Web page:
Stroke and Embolic Events in Hypertrophic Cardiomyopathy
What is the risk of embolic events in hypertrophic cardiomyopathy (HCM), and what are the risk factors for those without documented atrial fibrillation (AF)?
The study cohort was comprised of 593 patients with clinically diagnosed HCM (age at diagnosis, 51.0 ± 15.6 years). The authors used Kaplan-Meier method to estimate embolic event-free curves and the log-rank test to assess the differences between these curves. Multivariate and univariate Cox proportional hazard models were used to evaluate the impact of various risk markers on stroke and systemic embolic events. Multivariate models included age, gender, the presence of known risk markers related to HCM (family history of sudden death, unexplained syncope, left ventricular [LV] intracavitary gradient, max LV wall thickness ≥30 mm, nonsustained ventricular tachycardia, and left atrial dimension ≥48 mm).
The investigators found that 11.5% of the cohort (n = 68) experienced stroke and systemic embolic events during the mean follow-up period of 10 ± 7.5 years). The mean age at the event was 60.4 ± 11.5 years (range, 23-83 years). Ischemic stroke occurred in 91.2% (62 out of 68 patients) including four patients with intracerebral hemorrhage; 8.8% (6 out of 68) had embolic events to other organs including the brain: kidney (n = 4), upper limb (n = 1), and lower limb (n = 1). AF was documented in 42.6% (29 out of 68 patients) before the event. In 7.4% (n = 5) of the patients, AF was documented for the first time of the event, and in 14.7% (n = 10), it was detected after the event. In patients without previously documented AF (39 with events and 392 events), independent determinants of embolic events after adjusting for gender and classic prognostic markers include older age at diagnosis and left atrial dimension ≥48 mm.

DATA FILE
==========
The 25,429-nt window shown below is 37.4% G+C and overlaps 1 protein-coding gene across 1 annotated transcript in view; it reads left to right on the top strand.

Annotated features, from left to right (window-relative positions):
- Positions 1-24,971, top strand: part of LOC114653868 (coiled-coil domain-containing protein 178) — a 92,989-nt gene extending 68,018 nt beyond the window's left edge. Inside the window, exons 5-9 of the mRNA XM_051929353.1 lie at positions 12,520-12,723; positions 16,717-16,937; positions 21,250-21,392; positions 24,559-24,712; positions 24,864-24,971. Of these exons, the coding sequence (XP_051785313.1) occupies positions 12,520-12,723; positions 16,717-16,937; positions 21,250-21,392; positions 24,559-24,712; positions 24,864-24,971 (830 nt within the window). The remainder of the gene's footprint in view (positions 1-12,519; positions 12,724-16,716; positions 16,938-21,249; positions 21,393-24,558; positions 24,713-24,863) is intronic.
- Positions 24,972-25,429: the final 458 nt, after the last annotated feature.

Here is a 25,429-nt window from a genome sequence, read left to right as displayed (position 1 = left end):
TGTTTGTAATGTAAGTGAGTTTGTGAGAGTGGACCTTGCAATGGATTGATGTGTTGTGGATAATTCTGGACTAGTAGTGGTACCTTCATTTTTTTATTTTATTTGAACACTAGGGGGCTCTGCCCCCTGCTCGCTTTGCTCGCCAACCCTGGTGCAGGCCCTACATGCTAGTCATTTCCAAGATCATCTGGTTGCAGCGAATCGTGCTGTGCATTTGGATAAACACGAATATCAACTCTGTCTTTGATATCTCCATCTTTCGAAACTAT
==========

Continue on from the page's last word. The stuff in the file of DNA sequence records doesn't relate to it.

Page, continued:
The authors concluded that the incidence of stroke and systemic embolic events was about 1.0% every year, and that these patients had a higher prevalence of AF than those without an event. In patients without previously documented AF, older age at diagnosis and enlarged left atrium were independent determinants of stroke.
This is an important study because it reiterates the findings of earlier studies that stroke and embolic events in HCM patients are related to AF. Further studies are needed to determine whether older patients or those with enlarged left atria in those without AF will benefit from prophylactic anticoagulation.
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